AUDITOR-GENERAL (AG) Mildred Chiri has exposed massive misappropriation of funds at the Minerals Marketing Corporation of Zimbabwe (MMCZ) where huge sums of money exceeding the legally permissible threshold were spent on shady donations.
Obey Manayiti/Elias Mambo
According to a report released yesterday by the AG’s Office, the MMCZ spent a total of US$2 989 913 on social corporate responsibility against the approved US$250 000. It is unclear what the extra US$2 750 000 was used for.
This comes as the government has always expressed concern over accounting for low revenues from the sale of minerals. Concern has also been raised at how the revenue is being used amid reports that the bulk of the funds are diverted to personal use.
“The Minerals and Marketing Corporation Act (Chapter 21:04) Section 21 provides that the corporation shall provide financial assistance to any institution or person whose activities or part of whose activities are such as to be, in the opinion of the board, of benefit to the corporation or to the mining industry or any part of that industry,” the report reads.
“However, I noted that the corporation incurred expenditure on donations amounting to US$2 989 913 that exceeded the approved budget of US$250 000.”
The report also highlights a major scandal where US$25 228 was paid out to board members yet there was no board.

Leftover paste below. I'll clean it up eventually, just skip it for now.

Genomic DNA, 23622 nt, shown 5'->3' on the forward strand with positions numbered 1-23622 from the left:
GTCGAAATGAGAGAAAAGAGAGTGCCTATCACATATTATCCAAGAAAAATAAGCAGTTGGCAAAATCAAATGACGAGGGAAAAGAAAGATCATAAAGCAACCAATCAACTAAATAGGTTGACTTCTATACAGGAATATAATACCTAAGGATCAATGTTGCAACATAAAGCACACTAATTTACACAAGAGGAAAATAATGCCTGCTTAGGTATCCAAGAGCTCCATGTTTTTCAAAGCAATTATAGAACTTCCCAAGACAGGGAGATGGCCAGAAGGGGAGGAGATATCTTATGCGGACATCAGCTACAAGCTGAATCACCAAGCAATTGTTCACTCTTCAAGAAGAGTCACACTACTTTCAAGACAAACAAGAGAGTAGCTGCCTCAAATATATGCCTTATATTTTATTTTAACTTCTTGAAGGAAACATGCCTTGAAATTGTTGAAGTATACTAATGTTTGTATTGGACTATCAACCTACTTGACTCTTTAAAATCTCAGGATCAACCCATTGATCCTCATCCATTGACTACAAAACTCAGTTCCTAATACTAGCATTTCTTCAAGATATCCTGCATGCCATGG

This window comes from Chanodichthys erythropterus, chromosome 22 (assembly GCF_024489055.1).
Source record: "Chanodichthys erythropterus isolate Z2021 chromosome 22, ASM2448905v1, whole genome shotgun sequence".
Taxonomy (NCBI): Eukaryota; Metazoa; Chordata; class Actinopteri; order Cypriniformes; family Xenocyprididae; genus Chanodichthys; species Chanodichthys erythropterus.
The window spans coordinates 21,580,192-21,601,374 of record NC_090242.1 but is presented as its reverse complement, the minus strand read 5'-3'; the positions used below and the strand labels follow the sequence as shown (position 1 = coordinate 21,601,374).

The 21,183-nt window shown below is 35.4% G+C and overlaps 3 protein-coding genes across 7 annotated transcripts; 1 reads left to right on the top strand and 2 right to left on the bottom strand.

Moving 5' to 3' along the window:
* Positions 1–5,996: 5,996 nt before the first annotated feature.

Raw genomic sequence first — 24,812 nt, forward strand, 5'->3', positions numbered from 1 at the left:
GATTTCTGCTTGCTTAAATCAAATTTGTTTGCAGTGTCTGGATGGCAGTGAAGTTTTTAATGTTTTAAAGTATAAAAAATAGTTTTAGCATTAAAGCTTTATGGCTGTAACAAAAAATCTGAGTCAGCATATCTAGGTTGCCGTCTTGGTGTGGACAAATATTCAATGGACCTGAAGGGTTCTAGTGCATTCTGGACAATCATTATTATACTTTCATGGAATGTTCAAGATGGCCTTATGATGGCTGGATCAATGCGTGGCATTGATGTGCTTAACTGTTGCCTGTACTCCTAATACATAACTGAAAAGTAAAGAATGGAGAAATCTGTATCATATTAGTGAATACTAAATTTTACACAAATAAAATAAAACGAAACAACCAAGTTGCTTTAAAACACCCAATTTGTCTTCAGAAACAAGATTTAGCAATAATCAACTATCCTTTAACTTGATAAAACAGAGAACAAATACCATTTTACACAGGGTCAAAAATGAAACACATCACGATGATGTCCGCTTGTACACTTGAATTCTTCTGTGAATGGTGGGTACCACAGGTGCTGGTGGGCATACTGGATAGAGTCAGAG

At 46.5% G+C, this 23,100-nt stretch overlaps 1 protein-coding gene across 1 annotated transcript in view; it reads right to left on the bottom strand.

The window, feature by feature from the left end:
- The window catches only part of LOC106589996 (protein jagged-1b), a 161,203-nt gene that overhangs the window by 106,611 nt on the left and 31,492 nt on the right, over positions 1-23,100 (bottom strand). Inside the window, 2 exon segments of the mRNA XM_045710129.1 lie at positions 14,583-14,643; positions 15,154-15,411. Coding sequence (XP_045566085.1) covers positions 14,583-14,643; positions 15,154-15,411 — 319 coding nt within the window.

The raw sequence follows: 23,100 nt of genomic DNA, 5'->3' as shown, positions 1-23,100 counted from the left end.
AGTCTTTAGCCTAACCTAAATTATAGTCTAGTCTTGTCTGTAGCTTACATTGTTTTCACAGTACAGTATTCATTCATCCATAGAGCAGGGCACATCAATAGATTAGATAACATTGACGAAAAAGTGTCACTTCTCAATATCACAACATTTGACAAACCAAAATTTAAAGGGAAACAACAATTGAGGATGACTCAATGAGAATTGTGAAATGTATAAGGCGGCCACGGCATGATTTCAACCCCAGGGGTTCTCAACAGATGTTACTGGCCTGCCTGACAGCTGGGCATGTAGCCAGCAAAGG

“The corporation paid board expenses amounting to US$25 228 during the period December 2013 to December 2015, but there was no board,” it says.
The report recommends that MMCZ keep an attendance register to be signed by the board of directors as evidence of sittings.
It also says that MMCZ should review contracts of employment with regard to terminations amid revelations that the corporation is being fleeced through contractual obligations when some workers leave work.
The report also reveals that the corporation is being milked through holiday allowances for senior management.
US$339 999 was paid as holiday allowances yet the contractual obligations only provided for air tickets alone without any other obligation.
The report says senior managers received fuel amounting to 51 120 litres in the year under review, but it was not processed through the payroll system and the managers were not taxed.
It says the fuel allocations were not prescribed in their employment contracts and there were no official documents showing that they were approved through a board resolution.